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What we talk about when we talk about mental health

  • 19 October 2021
Millions of Australians are slowly emerging from another lockdown and it’s again reported our mental health has suffered. The Victorian Government recently announced 93,000 hours for mental health clinicians to work across the state, and the delivery of 20 pop-up community mental health sites. This fast-track of services precedes a coming ground-up redevelopment of the state’s mental health system, all in response to what we hear often is a mental health crisis.

Or is it a crisis in our well-being? Or does this crisis mean millions of us now have a mental illness? According to Professor Jayashri Kulkarni, Head of the Department of Psychiatry at the Central Clinical School, Monash University, the terms ‘mental health’, ‘well-being’ and ‘mental illness’ are often blurred in public discourse.

‘Unfortunately, we are interchanging those terms. And I say unfortunately because it’s easy for governments to then invest in the well-being spectrum,’ Kulkarni says. ‘That blurring is convenient  because “mental health” and “wellbeing” can be the low-hanging fruit. It can lead to public health programs to help the general community, and that isn’t going to work well for people with severe mental illness.’

Nick Haslam, Professor of Psychology at Melbourne University, has spent the last five years researching what he calls ‘concept creep’ regarding experiences connected to terms such as ‘bullying’, ‘trauma’, and ‘mental health’. While Haslam doesn’t offer concrete definitions for mental health, well-being, and mental illness, he believes they should still be differentiated.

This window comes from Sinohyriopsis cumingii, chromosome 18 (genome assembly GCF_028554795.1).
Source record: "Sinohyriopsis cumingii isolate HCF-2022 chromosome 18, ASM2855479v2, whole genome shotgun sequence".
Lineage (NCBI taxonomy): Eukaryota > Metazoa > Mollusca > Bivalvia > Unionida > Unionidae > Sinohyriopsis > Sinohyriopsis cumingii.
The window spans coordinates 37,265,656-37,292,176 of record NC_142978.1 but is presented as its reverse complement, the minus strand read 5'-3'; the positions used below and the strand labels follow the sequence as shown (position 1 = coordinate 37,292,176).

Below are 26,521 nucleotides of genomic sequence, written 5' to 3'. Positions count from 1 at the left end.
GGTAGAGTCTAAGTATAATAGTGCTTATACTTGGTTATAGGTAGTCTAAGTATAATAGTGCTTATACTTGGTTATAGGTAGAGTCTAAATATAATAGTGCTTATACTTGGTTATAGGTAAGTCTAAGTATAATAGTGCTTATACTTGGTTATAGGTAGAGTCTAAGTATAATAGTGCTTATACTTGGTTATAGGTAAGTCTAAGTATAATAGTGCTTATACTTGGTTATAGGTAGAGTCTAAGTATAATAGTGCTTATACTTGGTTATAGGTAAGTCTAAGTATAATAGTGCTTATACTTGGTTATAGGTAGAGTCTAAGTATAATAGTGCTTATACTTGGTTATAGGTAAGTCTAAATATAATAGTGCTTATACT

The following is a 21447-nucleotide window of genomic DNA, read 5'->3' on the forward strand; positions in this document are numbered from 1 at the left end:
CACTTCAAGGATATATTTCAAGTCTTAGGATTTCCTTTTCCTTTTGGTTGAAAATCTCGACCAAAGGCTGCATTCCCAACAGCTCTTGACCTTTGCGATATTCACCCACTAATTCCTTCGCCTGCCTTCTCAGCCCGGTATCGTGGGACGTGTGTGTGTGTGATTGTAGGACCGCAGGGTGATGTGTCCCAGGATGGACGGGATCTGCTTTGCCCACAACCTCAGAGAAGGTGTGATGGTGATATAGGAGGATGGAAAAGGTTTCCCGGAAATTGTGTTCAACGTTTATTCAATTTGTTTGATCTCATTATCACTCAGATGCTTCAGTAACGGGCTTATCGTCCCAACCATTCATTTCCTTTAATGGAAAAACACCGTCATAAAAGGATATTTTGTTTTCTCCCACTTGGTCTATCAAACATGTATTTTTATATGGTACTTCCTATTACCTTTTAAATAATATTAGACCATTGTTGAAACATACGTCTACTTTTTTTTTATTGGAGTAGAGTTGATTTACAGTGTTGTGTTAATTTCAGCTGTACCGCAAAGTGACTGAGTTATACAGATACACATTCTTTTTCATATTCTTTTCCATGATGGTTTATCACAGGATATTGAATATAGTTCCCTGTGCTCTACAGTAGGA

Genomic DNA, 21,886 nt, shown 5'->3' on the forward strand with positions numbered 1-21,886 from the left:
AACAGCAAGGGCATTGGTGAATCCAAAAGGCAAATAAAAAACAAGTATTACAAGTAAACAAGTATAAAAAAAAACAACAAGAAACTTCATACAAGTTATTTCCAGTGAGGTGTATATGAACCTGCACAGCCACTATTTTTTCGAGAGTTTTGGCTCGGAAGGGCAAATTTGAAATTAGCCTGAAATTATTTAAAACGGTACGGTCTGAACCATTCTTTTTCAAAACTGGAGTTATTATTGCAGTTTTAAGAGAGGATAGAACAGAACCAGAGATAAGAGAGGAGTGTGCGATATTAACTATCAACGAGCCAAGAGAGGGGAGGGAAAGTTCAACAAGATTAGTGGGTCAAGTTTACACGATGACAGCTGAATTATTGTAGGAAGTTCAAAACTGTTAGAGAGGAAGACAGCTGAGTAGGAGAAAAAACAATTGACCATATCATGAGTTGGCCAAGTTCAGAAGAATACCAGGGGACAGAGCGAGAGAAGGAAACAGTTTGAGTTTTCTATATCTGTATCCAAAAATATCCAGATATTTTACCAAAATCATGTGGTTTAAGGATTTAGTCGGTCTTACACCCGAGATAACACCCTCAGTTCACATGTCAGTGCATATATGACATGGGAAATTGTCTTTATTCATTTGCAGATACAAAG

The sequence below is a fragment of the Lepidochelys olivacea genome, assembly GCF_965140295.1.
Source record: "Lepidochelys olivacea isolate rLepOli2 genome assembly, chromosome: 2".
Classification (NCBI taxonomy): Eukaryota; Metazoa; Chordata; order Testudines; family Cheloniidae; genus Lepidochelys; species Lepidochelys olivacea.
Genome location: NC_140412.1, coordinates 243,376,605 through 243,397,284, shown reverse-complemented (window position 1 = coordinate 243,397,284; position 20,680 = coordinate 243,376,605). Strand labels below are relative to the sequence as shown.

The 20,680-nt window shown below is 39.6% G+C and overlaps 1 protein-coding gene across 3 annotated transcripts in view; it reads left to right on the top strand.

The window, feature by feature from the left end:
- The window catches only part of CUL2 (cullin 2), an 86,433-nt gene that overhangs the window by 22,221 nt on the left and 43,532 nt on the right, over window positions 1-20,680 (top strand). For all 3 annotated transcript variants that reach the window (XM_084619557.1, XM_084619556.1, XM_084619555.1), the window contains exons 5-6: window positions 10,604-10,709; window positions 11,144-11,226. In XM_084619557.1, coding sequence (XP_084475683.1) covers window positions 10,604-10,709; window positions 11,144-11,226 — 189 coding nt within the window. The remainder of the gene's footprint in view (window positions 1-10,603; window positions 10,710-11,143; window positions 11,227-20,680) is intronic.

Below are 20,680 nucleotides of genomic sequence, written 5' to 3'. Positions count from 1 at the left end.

‘People are talking about mental health to refer to things we might previously have not talked about in terms of mental health,’ he says. ‘The distinction may be worth keeping between experiences and behaviour that are significantly abnormal and dysfunctional — and involve some sort of impairent — versus ordinary experiences of anxiety and sadness.’

Psychiatry has since the middle of last century expanded the range of conditions judged as ‘mental disorders’. But, Haslam says, the criteria for deciding when some disorders are present has become significantly less stringent. ‘The same disorder now refers to a wider range of people than it previously did,’ he says, adding that there is ‘concept creep downwards to include minor cases.’

'You can see the widespread loss of well-being and you also see a majority can get through with their coping skills and social support. On the other hand, there’s been an up to 30 per cent increase in need for care in the population compared to what normally occurs.'

Haslam says having a mental